Tuesday, September 02, 2008
The End of American Hegemony
Some have called the 20th century the "American Century". Others, recalling the height of the Roman Empire, have been so bold as to claim the past 50 years or so as the period of "Pax Americana". To be fair these names are justified from a limited perspective only, but are ultimately inaccurate. The last century was certainly a period of great American influence and power, capped in its last decade by the emergence of United States as the only global superpower and for a period of time political scientists even began referring to the US as a "hyper-power", a new nomenclature invented to better describe the seemingly unparalleled, and unopposed stature of the United States among the nations of the world. No matter the terminology, all such characterizations implied the establishment of a unipolar world centered on the United States.
The sustainability of a unipolar world, however, has always proven to be elusive. As Great Britain found out in the early decades of the 20th century, as Spain found out in the 17th century, and as Rome, Greece, Persia, and Babylon before them found out, the dream of a unipolar world is at best unstable and seemingly increasingly so as time passes and the world shrinks around us.
Certainly, things have changed in many ways for the better, a situation Americanists are quick to attribute to the influence of American mores and political institutions. We can spend quite a bit of time debating this, and surely it will be debated with much fierceness in the coming decades. It does seem nevertheless that the greatest claim to success in the modern era is the relative peace and willingness for cooperation found among nations today.
While conflicts still rage across many parts of the world the nature of such conflicts is better describe as domestic power struggles among ideological opposites, revolutionary uprisings against post-colonial regimes, or nationalist struggles for self-determination and sovereignty. But military conflicts focused upon territorial gain, border disputes, the redress of past wrongs, or based upon economic self interests have remarkably disappeared from the strategic dosier of foreign nations. Only the United States it appears continues to hold the perspective that "might makes right" in the 21st century.
The perception of the world as it is carried forward by Americans stands in contrast to reality. Where others see the hopes of political and social progress, the United States sees a sea of troubles.
The truth however is that Europe, perhaps the bloodiest continent in recorded history, now stands almost entirely peaceful, economically unified, and politically stable.
Africa, is gradually, albeit slowly, settling into stable relations among its countries. The African Union is beginning the process of economic and political consolidation, while countries like Nigeria and South Africa settled into the roles of regional leadership.
Among the East Asian countries prosperity is largely due to the recognition, acceptance, and nominal respect towards each other. While China, Japan, and Korea stand historically as mutual enemies, more is being accomplished on a day to day basis through regional cooperation than at any point before. All in spite of the clear differences towards democracy and capitalism.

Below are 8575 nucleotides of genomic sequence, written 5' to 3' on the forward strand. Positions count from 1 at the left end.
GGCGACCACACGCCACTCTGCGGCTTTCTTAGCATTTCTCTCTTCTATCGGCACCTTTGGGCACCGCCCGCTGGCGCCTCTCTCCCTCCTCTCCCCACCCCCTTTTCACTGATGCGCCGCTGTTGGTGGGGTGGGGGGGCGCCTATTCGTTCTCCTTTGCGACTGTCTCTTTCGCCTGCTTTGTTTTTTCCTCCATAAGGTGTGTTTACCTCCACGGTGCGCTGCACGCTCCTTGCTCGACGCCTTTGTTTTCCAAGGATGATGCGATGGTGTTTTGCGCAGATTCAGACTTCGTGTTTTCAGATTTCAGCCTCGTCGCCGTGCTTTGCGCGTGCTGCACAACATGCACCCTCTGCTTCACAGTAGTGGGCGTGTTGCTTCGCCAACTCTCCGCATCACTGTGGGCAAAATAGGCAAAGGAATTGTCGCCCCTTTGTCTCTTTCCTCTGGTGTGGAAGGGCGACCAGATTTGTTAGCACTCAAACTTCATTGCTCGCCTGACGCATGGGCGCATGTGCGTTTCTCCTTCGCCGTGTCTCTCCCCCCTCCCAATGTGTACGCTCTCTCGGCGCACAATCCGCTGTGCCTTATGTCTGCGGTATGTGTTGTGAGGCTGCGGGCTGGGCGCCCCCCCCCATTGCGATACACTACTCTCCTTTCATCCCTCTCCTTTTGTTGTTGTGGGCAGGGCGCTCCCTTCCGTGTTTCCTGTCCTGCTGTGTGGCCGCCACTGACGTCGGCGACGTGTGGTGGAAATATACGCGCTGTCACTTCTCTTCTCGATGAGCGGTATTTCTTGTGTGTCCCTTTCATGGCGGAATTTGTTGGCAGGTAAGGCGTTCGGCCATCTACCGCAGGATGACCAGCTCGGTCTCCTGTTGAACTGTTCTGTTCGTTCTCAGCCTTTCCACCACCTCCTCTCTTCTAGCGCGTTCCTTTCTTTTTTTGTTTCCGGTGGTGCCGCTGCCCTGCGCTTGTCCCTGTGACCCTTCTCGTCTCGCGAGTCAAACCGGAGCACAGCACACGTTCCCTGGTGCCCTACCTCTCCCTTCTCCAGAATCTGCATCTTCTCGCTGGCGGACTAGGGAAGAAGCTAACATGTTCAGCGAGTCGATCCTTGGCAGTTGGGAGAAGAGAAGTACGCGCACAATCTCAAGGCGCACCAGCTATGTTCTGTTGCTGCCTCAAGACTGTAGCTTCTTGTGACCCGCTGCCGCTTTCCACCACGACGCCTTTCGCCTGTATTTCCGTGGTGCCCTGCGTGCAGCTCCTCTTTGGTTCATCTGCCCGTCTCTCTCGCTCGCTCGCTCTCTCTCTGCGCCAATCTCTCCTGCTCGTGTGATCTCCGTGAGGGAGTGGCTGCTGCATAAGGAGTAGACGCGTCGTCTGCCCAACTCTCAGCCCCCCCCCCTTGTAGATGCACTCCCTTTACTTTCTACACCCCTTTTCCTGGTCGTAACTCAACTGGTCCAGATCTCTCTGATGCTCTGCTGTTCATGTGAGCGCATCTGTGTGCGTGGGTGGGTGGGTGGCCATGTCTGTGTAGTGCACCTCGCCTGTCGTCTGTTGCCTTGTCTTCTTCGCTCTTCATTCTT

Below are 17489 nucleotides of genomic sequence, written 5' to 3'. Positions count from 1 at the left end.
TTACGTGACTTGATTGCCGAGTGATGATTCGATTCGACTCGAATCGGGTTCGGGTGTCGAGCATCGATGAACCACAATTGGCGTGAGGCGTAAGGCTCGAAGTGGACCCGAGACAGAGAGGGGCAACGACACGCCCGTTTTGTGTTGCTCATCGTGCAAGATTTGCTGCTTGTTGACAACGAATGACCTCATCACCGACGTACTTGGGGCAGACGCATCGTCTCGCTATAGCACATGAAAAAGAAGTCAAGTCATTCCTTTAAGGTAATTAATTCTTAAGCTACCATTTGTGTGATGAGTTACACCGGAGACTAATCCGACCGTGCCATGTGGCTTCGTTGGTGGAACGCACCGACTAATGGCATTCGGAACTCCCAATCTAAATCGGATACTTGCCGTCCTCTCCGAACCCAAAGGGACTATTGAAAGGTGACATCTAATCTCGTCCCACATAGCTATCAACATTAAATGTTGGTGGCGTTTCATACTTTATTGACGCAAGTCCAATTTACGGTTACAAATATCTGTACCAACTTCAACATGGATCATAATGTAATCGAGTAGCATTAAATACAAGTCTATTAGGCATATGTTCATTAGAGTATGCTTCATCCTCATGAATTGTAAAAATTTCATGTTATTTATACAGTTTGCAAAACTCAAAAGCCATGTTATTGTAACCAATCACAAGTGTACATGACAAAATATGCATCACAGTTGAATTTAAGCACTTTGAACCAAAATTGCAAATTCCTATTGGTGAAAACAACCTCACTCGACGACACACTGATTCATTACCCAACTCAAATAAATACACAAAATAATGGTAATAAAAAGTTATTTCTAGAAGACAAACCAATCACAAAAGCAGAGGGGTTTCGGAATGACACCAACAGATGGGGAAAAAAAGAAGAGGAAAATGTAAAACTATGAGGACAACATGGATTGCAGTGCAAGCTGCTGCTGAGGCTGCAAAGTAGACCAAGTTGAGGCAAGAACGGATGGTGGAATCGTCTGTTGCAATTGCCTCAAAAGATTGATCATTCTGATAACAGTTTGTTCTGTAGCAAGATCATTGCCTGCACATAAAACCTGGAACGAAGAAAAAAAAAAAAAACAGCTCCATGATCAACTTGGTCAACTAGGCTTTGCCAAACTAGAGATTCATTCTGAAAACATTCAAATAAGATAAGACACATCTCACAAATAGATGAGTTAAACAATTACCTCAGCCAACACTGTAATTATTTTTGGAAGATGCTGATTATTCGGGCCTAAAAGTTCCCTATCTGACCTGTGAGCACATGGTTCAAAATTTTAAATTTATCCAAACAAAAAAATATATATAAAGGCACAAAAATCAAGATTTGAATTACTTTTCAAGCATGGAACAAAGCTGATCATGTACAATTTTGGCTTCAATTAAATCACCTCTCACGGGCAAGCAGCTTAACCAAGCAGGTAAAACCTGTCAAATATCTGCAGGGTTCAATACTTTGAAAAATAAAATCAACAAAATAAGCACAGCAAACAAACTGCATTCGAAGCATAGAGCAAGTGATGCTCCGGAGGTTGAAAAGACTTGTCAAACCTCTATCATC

Likewise in Latin America, despite the American media's portrayal, events are moving closer towards a regional union and a shared economy. Not surprisingly the only points of real contention among these nations is directly related to their individual relationship with the United States, a source of friction which is felt less year after year.
The world is undoubtedly moving towards a global government, a confederacy of nations with equal representation, and this is seen as a positive step for world peace. Regional bodies electing rotating presidencies and adopting regional currencies, all positive signs. In all corners of the globe this developing tide moves forward at an unprecedented pace. Meanwhile the United States seems stuck in the muck of warfare and international double-dealings, and stands as the only country where the thought of a global government is seen as a negative outcome.
But at some point in the near future the people of the United States will realize that the world no longer cares for the American perspective and that day comes closer every day. In a country where its people are so self-assured of their privileged perspective to a point of blindness towards the other worldly perspective, the point of awakening will be a rude one.
So what happens to a people convinced of a false truth when the veil is lifted from their eyes? What will happen when the world's leadership shifts into the hands of another country or more likely into an international grouping of nations? What will the day look like when Americans realize they are no longer the hegemonic superpower?
The world will continue with or without the United States, but the United States will need the world to continue. If things remain as is, if Americans cannot or will not accept the changes happening around the world, if the political leadership of this nation doesn't begin to lead the country in the right direction, you can be sure that in those coming days the America so enshrined by popular history, will give way to the America of our worst nightmares.